Onshoring and Offshoring Aren’t the Only Options
It wasn’t too long ago that offshoring seemed to be the only option for cutting the cost of expensive customer service operations. Companies rushed to capitalize on cheaper labor in places like Egypt, India, and Eastern Europe, outsourcing a key business process that they viewed as a huge cost center and one that fell far outside of their core competencies.
The cost savings were impressive, but they came at a huge price: Customers whose calls were routed to overseas call centers became frustrated with foreign agents’ poor language skills, hard-to-understand accents, and lack of shared cultural understanding. Customer satisfaction, call quality, first-call resolution, and many other metrics plummeted dramatically as a result of the move.
Credit card issuer Discover cleverly brought this to light about three years ago with an ad campaign featuring an Eastern European male masquerading as a female call center operator named Peggy. It was a brilliant campaign that successfully highlighted Discover’s superior U.S.-based customer support.
Nonetheless, companies found the allure of potential cost savings and follow-the-sun capabilities abroad appealing enough that they were willing to overlook obvious customer service, communication, cultural, and information security problems.
Times are far different today, and political and economic upheaval has rewritten the script on many of the traditional foreign outsourcing locations. We at CRM magazine were curious to see just where outsourcing was going and were surprised to find that, in many instances, it isn’t going anywhere. For a lot of U.S. companies, contact centers are now staying right here in the USA. And the onshoring trend is expected to continue, as this month’s cover story, “Where in the World Is Outsourcing Going?”, points out.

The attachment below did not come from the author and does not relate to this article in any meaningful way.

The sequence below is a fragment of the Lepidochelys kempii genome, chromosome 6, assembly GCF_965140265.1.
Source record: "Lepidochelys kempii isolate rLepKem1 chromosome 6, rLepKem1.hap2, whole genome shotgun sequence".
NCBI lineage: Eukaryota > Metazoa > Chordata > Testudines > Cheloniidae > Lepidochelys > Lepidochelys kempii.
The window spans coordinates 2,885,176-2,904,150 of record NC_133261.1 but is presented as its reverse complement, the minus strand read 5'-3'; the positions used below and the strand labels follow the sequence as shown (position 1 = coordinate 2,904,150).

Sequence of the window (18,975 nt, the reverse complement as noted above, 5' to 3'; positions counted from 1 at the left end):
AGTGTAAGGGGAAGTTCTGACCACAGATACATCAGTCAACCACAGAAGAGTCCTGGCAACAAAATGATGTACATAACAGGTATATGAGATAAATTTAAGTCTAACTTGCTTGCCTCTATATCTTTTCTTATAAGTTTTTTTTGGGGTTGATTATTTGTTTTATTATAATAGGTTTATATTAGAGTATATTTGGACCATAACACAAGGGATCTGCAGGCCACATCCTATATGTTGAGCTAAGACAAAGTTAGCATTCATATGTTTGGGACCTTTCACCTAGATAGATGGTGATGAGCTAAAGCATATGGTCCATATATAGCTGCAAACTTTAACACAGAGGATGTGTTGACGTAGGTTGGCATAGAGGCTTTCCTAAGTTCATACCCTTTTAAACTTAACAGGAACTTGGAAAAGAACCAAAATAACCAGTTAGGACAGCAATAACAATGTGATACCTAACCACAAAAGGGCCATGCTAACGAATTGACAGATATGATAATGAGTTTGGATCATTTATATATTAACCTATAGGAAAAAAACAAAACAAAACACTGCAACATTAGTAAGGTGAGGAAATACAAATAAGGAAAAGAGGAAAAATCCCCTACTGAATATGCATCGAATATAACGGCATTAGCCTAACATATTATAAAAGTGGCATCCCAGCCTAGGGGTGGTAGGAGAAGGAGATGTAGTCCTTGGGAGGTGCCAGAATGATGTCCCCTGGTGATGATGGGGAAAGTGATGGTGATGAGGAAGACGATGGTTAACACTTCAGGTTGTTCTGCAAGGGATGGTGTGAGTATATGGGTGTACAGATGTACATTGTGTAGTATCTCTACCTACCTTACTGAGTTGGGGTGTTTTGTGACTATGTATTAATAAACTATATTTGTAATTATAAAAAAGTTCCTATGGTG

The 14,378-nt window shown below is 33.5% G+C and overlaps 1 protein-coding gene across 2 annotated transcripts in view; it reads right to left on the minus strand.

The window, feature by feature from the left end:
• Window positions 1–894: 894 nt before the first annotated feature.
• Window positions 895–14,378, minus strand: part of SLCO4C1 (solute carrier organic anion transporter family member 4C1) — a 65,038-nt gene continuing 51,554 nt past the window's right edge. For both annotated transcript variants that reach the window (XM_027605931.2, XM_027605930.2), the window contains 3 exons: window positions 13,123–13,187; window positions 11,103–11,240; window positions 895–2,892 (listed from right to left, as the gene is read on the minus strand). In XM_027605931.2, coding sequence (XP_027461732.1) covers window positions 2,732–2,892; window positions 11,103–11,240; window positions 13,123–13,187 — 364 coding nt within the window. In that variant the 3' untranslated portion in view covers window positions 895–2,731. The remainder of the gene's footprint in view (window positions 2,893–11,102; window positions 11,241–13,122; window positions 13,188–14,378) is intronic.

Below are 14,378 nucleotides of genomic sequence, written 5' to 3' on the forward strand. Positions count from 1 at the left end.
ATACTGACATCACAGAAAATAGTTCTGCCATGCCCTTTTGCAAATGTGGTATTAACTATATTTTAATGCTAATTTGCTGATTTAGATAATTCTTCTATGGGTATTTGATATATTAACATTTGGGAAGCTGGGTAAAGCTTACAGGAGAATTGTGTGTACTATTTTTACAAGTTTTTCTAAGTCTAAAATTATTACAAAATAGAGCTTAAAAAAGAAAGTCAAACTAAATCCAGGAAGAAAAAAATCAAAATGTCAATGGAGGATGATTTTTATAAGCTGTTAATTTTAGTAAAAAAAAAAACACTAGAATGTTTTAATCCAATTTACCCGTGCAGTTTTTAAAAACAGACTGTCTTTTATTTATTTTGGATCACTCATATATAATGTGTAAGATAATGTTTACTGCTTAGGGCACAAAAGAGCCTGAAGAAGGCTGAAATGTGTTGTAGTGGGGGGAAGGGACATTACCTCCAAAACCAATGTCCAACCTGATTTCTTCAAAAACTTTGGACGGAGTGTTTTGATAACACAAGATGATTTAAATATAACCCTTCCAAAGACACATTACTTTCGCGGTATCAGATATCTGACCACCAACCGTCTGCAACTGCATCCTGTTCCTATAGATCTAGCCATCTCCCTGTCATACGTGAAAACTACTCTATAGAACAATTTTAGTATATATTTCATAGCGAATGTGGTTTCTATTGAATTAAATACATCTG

Rather than looking to Asia or Africa, companies are now looking to the American Southeast and Southwest due to generally lower wages and operating costs and higher economic incentives than other parts of the country. The American Midwest is also gaining traction, the article points out.
Even with the booming American economy and job market, offshoring remains an option that is still worthy of consideration. But the decision isn’t quite as black and white as it used to be. Onshoring and offshoring aren’t the only two choices. There are other options.
Nearshoring—the practice of transferring contact center operations to neighboring countries over ones that are far more distant—is rampant. Contact centers are opening up all over the Caribbean and Central America to field calls, emails, text messages, and chats from U.S. consumers. Countries like Jamaica, Costa Rica, Honduras, Belize, and the Dominican Republic are welcoming U.S. contact center investments.
Another option is a new trend called homeshoring, in which companies staff their contact centers with work-at-home agents. It’s a relatively new business model with many obvious benefits. First, removing geographic limitations greatly expands the pool of qualified agents available. Also, companies can remove, or at least curtail, the significant overhead costs associated with traditional brick-and-mortar contact center buildings. Finally, since many work-at-home agents are given the freedom to work on their own schedules and receive incentives for their work, the company benefits from highly motivated, happy workers who can facilitate better customer service.
At the same time, the cost differential between U.S. and foreign facilities is diminishing. Wages are going up around the world, taking away one of the primary incentives for offshoring.
Consider wisely, but if you haven’t already started bringing contact center operations back home, now might be the best time to start exploring the possibility. For companies that are still on the fence, starting small is probably a good idea. You don’t have to completely eliminate all foreign jobs or back out of all foreign contracts. You can divert a percentage of your call volume back to the United States and compare the results. If you find that your customers are happier, it might make sense to expand your U.S.-based operations further, even if the expense is a bit higher.
Explore all your options and, in the end, know that it’s not just about onshoring or offshoring, insourcing or outsourcing.
“The idea today is right-sourcing, using a combination of onshoring, nearshoring, and offshoring to deliver customer service,” says Hillol Bala, a professor at Indiana University’s Kelley School of Business, in the feature.
Bala says further that “quality is a major concern.” I would argue that quality should be the only concern, regardless of where in the world it originates.
Leonard Klie is the editor of CRM magazine. He can be reached at email@example.com.